From early December 2020 until the end of March 2021 English Councils were able to provide additional help to vulnerable households within their area.
£170 million in total was given to County Councils and Unitary Authorities in England who administered the scheme. The money was ring-fenced - ie couldn't be used for anything else, and anything not paid out by the end of March 2021 will need to be paid back,
The government has issued guidance on what can be paid, how, to whom and how to identify potential recipients.
The funds could be used for food, heating, lighting, cooking, water and other essential items such as warm clothing and bedding, soap, boiler repair, purchase of fridges and ovens, and sanitary products. 80% of the money is ring fenced for food, energy and water bills.
Households could be given help either through direct cash payments into bank accounts, vouchers or being given food parcels. Councils were encouraged to work with other organisations to help deliver the scheme, and Job Centre staff were encouraged to support Councils and raise awareness with local partners.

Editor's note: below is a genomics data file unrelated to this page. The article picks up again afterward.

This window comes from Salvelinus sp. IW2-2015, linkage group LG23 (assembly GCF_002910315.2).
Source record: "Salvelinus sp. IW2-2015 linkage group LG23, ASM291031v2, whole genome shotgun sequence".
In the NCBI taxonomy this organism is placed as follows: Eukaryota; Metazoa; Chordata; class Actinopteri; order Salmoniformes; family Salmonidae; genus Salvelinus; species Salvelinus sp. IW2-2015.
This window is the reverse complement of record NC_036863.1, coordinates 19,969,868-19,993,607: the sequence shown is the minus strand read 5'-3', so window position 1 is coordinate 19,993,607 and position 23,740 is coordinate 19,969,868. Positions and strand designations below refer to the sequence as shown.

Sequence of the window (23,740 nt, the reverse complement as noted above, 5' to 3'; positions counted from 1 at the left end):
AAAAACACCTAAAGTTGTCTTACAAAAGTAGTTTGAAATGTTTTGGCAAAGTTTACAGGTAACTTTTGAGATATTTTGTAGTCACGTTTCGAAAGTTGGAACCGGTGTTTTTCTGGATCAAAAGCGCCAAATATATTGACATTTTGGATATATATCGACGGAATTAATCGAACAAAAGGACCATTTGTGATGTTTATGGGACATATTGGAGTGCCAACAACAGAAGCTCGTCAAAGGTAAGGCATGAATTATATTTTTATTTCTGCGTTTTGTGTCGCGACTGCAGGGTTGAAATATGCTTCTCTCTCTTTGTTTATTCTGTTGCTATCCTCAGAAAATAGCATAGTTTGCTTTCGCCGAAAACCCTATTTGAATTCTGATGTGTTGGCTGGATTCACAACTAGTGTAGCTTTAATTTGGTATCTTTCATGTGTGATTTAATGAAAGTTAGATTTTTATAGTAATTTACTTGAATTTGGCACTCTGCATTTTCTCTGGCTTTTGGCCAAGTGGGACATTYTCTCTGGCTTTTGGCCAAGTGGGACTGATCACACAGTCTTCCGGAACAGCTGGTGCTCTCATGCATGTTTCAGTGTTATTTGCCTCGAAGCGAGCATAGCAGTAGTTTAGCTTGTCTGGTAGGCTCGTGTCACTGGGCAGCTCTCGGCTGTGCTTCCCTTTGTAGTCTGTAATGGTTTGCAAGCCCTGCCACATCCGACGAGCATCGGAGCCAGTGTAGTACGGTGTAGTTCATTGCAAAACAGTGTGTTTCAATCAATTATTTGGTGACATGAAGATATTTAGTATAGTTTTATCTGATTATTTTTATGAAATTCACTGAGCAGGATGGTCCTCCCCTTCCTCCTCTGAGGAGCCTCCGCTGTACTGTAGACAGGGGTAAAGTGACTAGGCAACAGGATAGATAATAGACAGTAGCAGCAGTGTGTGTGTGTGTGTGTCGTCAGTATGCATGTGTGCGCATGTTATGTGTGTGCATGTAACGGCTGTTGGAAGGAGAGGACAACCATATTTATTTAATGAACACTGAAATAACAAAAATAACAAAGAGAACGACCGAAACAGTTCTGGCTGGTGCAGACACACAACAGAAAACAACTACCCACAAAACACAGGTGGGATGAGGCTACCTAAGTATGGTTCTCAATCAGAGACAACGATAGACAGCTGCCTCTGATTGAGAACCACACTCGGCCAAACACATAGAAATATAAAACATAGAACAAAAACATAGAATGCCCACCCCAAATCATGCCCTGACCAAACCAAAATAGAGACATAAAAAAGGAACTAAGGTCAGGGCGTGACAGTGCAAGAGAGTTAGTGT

80% of the scheme’s money was intended for households with children – being defined as under 19 or older if their parent is getting Child Benefit or free school meals for them. It also included children living alone. They did not have to be getting benefits to be eligible.
How did Councils find these households?
The guidance says that the LA should try to use the data they have at their disposal, including access to benefits information through the DWP’s searchlight portal, to identify vulnerable households in their area, and find out which have children in them. As the money was not restricted to benefit claimants they should also contact other agencies such as social workers, LA staff involved with the Supporting Families programme (previously called Troubled Families), and utility companies.